The Pittsburgh Sun Telegraph in its Christmas issue of 1949 carried a photograph of Mrs. Harry Day, who lives at 3415 Seventh Street, Beaver Falls, Pennsylvania. The caption over the picture says, “Doomed Mother Greets Yuletide After Clinic Cancer Treatment.” The picture is of Mrs. Day and her daughter trimming their Christmas tree. This Mrs. Day was a cancer patient at Beaver Falls General Hospital. After two major operations, the hospital felt that they had done everything possible and regarded her as a hopeless case. On December 20 she was released by the hospital and told that she had only a short time to live. That was in December 1948. Yet today when I called her home in Beaver Falls, Pennsylvania, I had to get the call transferred to Muskegon, Michigan. She is now in Muskegon, feeling good—has gained twenty-five pounds in weight, she told me—and is up there caring for a sister who is ill.
Let’s look at case number two, that of Karen Gillespie of 601 Delaware, Oakmont, Pennsylvania. In May 1948, a Pittsburgh hospital biopsy diagnosed her case as tumor of the brain. She was in a coma, paralyzed by the growth inside her head. Surgeons had performed three operations and decided they could not finish the surgery or she would die on the table. The doctors told her parents in June 1948 that she might possibly live three months but the case was hopeless. The child was paralyzed and unconscious for five months, in a deep coma. Today that little girl is recovering the use of her limbs. She sits up in a wheelchair, sings, writes, listens to the radio, and takes a bright, active interest in life. She has no pain and the swelling is receding, her father told me this afternoon. Karen Gillespie, cancer victim who was scheduled to die in the fall of 1948, is alive today and enjoying life.
Three Months to Live
Another case—that of little Sandra Schooley, daughter of Jack Schooley of 26 Coulter Street, Pittsburgh. The Pittsburgh Sun Telegraph and [radio] station KQV both carried reports of her fight to live. On January 14, 1949, the hospital told her parents the cancer on her cheek would kill her in three months. Yet last Christmas Sandra posed for newspaper photographers as she told Santa Claus what she wanted him to bring. And today when I talked to her mother, Mrs. Schooley said that the little girl was playing around the house like any healthy child—the swelling in the jaw had been reduced [and her] general condition is good. Sandra has already cheated death by many months and gives indication of continuing the winning fight.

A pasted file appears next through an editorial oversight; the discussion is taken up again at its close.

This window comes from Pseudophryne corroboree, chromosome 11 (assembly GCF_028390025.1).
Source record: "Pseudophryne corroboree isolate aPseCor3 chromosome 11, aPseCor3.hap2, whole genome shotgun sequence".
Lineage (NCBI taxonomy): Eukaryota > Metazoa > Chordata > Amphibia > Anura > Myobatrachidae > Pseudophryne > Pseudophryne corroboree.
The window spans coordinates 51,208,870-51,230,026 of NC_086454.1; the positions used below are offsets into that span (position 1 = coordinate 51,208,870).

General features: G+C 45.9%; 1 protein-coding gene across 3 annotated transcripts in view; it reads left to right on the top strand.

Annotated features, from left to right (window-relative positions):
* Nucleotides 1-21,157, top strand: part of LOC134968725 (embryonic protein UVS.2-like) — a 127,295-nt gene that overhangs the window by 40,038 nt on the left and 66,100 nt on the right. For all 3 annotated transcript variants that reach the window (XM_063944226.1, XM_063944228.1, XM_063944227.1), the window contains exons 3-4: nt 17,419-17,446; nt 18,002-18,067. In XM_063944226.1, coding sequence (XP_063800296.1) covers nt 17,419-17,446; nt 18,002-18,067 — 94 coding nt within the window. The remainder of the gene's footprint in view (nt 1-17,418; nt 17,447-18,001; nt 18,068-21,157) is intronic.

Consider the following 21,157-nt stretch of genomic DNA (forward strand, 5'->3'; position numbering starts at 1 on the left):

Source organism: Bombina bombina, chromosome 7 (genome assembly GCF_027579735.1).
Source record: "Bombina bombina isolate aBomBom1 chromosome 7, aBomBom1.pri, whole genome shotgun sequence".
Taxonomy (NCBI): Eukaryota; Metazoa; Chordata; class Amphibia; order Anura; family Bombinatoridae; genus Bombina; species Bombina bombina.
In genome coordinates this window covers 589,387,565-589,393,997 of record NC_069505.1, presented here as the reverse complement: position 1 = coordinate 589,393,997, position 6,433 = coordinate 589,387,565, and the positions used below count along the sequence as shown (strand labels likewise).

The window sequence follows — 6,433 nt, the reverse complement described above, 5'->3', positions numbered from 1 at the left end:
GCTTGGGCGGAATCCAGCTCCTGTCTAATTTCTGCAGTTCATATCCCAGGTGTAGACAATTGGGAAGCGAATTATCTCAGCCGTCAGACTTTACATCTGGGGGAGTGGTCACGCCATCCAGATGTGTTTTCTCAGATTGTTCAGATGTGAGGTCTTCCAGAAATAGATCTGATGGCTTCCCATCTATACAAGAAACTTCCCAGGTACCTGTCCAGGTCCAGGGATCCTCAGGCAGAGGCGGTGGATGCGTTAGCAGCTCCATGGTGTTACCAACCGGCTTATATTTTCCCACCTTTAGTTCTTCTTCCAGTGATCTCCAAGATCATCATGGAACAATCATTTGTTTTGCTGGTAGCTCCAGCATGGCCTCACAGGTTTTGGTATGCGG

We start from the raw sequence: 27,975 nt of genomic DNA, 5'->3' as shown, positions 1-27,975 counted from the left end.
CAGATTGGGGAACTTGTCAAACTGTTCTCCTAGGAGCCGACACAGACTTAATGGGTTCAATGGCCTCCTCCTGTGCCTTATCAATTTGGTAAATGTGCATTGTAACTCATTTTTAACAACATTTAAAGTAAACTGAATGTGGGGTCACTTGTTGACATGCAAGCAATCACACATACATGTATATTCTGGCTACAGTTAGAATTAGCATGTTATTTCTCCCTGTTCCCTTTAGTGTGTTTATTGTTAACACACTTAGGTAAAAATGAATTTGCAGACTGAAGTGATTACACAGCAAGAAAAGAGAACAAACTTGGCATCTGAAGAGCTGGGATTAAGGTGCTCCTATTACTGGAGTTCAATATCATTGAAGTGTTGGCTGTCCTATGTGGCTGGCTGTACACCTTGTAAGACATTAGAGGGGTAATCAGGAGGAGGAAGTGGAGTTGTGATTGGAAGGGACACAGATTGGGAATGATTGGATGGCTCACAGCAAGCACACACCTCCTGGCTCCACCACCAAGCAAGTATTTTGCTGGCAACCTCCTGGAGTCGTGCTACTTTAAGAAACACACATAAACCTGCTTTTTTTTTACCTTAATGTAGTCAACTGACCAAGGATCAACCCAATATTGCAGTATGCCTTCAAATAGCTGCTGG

Next case—and I have the photostatic copies of the hospital biopsy before me—is that of Mrs. Daisy Hansen, fifty-three, admitted to a Pittsburgh hospital in March 1948, biopsy showing cancer of the cervix; treated and sent home. Readmitted May 1948; treated and released. Cancer determined. Admitted again in August 1948; cancer diagnosis confirmed; treated and released as incurable. Yet when I talked with her last Thursday, Daisy Hansen was doing her housework and making pies. Felt fine, she said—and no wonder: I have before me a photostat of an examination made by her own physician in August 1949, one year after she was sent home to die, and the report shows, “Internal examination reveals no evidence of malignancy at this time. Mrs. Hansen has gained weight and is now free of any pain.”
All Cancer Patients
All of these people have several things in common. They were all cancer patients, examined and treated by qualified medical experts and released as incurable. All of them were given a short time to live—yet every one of them is alive and improved tonight long after their allotted time. They all had cancer, as their hospital records prove.